There’s something uniquely American about ketchup. I’m sure someone in the comments will correct me and note that it was actually first made in ancient Mesopotamia or something, and I know there are excellent global varieties, too (look up Maria Orsa, the war hero and food chemist who popularized Filipino banana ketchup). But America’s version of the sticky-sweet tomato condiment is part of the nation’s cultural identity, squired on fries or streamed across a hot dog, a staple of the picky child’s diet.
I’ll admit to disappointing both Anthony Bourdain and Barack Obama: I like ketchup on my scrambled eggs. Beyond its more typical uses, I’ve even heard tell of ketchup on pizza or atop a scoop of cottage cheese. While I’ll pass on those (and prefer mustard on my wieners), I took on the challenge of tasting every mass-market ketchup I could find.
To assess 11 different ketchup brands from four grocery stores, I tasted them each two ways: once using the winning fry from our frozen fench fry ranking as a dipping vehicle, and then again—horrifyingly—plain on a spoon, so as to capture all the nuances. Needless to say, I didn’t feel wonderful after all this.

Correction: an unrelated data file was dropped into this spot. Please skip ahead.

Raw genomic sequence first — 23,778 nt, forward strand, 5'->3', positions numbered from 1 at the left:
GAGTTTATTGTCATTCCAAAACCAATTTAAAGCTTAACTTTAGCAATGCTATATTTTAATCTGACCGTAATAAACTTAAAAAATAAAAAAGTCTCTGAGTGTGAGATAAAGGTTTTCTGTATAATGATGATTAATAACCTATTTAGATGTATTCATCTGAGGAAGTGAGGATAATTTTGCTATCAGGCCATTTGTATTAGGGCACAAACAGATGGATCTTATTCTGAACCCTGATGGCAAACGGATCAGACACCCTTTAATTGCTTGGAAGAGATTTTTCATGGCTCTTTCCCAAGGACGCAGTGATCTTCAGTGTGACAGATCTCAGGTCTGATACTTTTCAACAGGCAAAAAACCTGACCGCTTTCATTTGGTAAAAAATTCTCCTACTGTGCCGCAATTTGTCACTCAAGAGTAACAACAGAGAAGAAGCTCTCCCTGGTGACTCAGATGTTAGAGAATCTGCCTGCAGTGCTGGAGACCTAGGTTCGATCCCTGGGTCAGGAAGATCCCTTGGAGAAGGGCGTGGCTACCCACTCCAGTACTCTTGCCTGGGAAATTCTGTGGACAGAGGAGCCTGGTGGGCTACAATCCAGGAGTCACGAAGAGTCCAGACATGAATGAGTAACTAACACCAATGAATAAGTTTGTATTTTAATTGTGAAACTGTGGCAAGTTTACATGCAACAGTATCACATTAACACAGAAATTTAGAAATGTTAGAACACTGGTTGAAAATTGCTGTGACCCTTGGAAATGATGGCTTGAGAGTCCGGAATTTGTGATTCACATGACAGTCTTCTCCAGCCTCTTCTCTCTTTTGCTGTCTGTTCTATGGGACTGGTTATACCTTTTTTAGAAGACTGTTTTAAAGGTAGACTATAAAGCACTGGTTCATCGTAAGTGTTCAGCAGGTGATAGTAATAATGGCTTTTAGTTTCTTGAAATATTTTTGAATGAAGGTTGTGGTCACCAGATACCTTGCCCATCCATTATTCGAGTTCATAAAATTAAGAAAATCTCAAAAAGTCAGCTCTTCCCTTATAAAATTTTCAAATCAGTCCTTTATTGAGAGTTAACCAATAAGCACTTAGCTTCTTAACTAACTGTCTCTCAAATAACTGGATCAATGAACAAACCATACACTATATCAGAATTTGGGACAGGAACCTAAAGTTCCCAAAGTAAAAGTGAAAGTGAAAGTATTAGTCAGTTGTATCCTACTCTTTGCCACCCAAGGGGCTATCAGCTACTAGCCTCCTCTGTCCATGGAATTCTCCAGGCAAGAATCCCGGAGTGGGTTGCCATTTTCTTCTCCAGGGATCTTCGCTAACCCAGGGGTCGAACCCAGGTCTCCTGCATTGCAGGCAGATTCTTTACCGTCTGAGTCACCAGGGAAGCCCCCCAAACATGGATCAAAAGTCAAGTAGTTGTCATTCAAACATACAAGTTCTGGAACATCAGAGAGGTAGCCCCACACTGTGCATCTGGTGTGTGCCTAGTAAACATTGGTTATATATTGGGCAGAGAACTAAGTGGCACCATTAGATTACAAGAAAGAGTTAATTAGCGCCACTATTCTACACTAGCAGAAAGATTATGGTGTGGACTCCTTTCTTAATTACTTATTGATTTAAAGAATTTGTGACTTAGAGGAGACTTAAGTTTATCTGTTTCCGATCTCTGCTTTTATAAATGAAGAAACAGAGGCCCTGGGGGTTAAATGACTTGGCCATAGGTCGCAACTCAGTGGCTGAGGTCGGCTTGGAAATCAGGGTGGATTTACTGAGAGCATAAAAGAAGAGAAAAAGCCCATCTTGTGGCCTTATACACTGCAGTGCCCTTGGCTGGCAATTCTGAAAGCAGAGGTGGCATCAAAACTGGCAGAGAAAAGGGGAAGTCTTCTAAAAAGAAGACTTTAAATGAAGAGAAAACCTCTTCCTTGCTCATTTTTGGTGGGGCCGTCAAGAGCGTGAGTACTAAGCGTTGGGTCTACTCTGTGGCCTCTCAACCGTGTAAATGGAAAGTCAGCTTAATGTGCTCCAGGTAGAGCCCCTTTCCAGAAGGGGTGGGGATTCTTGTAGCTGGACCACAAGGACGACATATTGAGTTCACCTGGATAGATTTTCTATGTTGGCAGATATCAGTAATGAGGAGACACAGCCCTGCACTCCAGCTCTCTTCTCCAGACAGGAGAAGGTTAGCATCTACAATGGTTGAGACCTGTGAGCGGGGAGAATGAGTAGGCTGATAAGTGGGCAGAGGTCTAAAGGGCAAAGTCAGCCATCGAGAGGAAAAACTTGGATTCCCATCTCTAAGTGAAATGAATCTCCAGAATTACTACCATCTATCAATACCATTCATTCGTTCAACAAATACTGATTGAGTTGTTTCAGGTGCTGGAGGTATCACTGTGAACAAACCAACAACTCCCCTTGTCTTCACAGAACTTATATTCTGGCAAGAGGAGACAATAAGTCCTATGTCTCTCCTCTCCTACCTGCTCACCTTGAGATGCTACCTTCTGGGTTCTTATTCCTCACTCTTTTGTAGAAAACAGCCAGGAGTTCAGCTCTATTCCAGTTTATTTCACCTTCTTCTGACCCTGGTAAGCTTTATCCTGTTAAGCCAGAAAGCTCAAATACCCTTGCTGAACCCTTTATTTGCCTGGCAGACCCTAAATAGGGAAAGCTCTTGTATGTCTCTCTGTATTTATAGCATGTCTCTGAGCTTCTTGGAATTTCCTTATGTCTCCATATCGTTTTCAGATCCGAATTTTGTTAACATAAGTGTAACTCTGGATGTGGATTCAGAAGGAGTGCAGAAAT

Judging ketchups is an especially difficult exercise because one brand has so firmly established itself as the Platonic ideal of ketchup, both in my mind and the greater American consciousness: Heinz. I made sure to taste this ketchup last, judging the others on the idea of the “ketchup standard” Heinz arguably created while not trying to directly measure each product against Heinz specifically. The factors I judged were:
- Taste: Is this edible? You’d be surprised how many weren’t.
- Viscosity: Too runny? Weirdly grainy? Smooth? Cooperative in a dipping scenario?
- Craveability: How much do I want to keep on dipping?
Here’s what I found, along with a team of taste testers.